Chakra Discussions

Change of Asrama is Not Guru Falldown

by Niscala devi dasi

Posted January 31, 2012

Our books make cute additions to our book cases, no really. They have nice binders, gold lettering, and for many devotees, it seems their value is only decorative, or as items to distribute...

If we do read them then we do it as a ritual only, for basic knowledge of the philosophy totally eludes us. Sri Chaitanya taught that it doesn’t matter what ashrama one is in, if one knows and preaches the science of Krsna, one is qualified to be guru. Yet when a guru changes ashrama from sannyasa to grhastha, the disciples describe themselves as feeling cheated, crushed, devastated and various other hyperbolic melodramatic adjectives. All that we are being cheated from is our own illusions that our guru is a superman, a superhero, who will scoop up his utterly helpless disciples and fling them into the abode of transcendence by his superhuman powers.

Actually, the process described in the tad-viddhi-pranitanena verse is somewhat different- he teaches, we learn. We ask questions, intelligent ones, not “How could you do this to me?” Nor should we hoist our personal problems on to him, which is one of the reasons that my diksa guru gave for his recent change of ashrama, in his letter to his disciples. I know it not to be an excuse or rationale- for he wrote a letter to me last year, revealing that he was not coping well with his role of arbiter in many devotee disputes. That letter was honest and open, and it was pleasurable to read. Honesty is the basis of being a devotee, and surpasses all external considerations such as varna and ashrama. As Srila Prabhupada advised “Better an honest street-sweeper than a charlatan meditator”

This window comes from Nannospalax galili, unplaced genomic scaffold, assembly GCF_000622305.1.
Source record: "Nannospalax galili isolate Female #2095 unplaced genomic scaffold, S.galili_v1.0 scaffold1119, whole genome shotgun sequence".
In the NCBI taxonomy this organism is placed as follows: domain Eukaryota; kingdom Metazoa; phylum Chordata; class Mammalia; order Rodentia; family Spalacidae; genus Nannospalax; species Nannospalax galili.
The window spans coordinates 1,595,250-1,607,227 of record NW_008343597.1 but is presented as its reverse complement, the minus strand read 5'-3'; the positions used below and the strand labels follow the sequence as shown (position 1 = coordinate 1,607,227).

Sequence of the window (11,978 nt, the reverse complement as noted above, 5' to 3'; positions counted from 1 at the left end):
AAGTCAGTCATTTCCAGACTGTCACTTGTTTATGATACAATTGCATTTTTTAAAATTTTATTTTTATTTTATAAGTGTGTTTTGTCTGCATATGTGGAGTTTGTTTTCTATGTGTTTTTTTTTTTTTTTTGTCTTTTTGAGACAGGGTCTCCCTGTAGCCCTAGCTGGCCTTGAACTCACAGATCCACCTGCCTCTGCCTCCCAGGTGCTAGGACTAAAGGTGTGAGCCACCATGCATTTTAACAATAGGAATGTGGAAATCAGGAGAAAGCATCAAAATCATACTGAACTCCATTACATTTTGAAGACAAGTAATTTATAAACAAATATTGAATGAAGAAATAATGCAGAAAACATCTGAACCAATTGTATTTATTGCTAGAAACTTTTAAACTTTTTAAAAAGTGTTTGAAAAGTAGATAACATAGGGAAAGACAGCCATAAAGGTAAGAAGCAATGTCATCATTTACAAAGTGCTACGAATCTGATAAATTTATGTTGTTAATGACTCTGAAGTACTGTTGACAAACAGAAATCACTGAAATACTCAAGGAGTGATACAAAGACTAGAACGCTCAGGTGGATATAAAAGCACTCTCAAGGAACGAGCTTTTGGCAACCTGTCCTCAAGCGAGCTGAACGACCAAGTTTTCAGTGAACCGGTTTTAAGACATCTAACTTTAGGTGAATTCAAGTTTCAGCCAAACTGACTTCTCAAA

Seeing a guru’s shortcomings can only make us angry and bitter when we see in terms of ideals, not reality. We do this when reality is too crushing for us, and the guru then becomes our escape. For example, if we are lacking close friends, we may want the guru to be a close friend and confidante, a shoulder to cry on, ever patient to hear every problem we have, rather than someone to go to when we are in doubt about the philosophy or how to apply it. For women especially, lacking a healthy marriage, we may hoist upon him the role of ideal husband- and develop emotional bonds. Either of these dispositions can lead to us being emotionally crushed when he changes ashrama. This disappointment can turn to the anger of self-righteous condemnation, and all his attempts at inspiring people in their Krsna consciousness are seen as just so much hypocrisy.

Rather than judging and condemning, we should, out of a sense of compassion, penetrate and try to understand. There are no victims here, because there was no act of enmity, nor of viciousness. We should not be like the ritviks, who categorize it in the same way as child abuse. Child abuse has victims, falldown does not. As I wrote to one ritvik:

"Criticism has to be done out of a sense of compassion. In the case of falldown of a sannyasi, where he has hurt no one but himself, then we must be compassionate and kind, for the sense of shame must be very great. If he has the... heart of a demon, and has taken pleasure in abusing children, hurting children, inflicting pain, then in this case, the sense of compassion is for those whom he has abused. Out of compassion for them, who can be suffering severely, we must angrily criticize, insist he be stripped of position and authority over children especially, and given a simple task that will threaten no one, that will gradually purify his heart, such as washing pots. He misused power and position, so he should be given a service which has neither. He should also beg to be of service to his victims and their families- for if he is to make advancement, he MUST get their forgiveness (re Durvasa and Ambarish story). Otherwise, he will face the wrath of the Sudarshan chakra (unless we believe this story is just a cute little anecdote with no meaning)”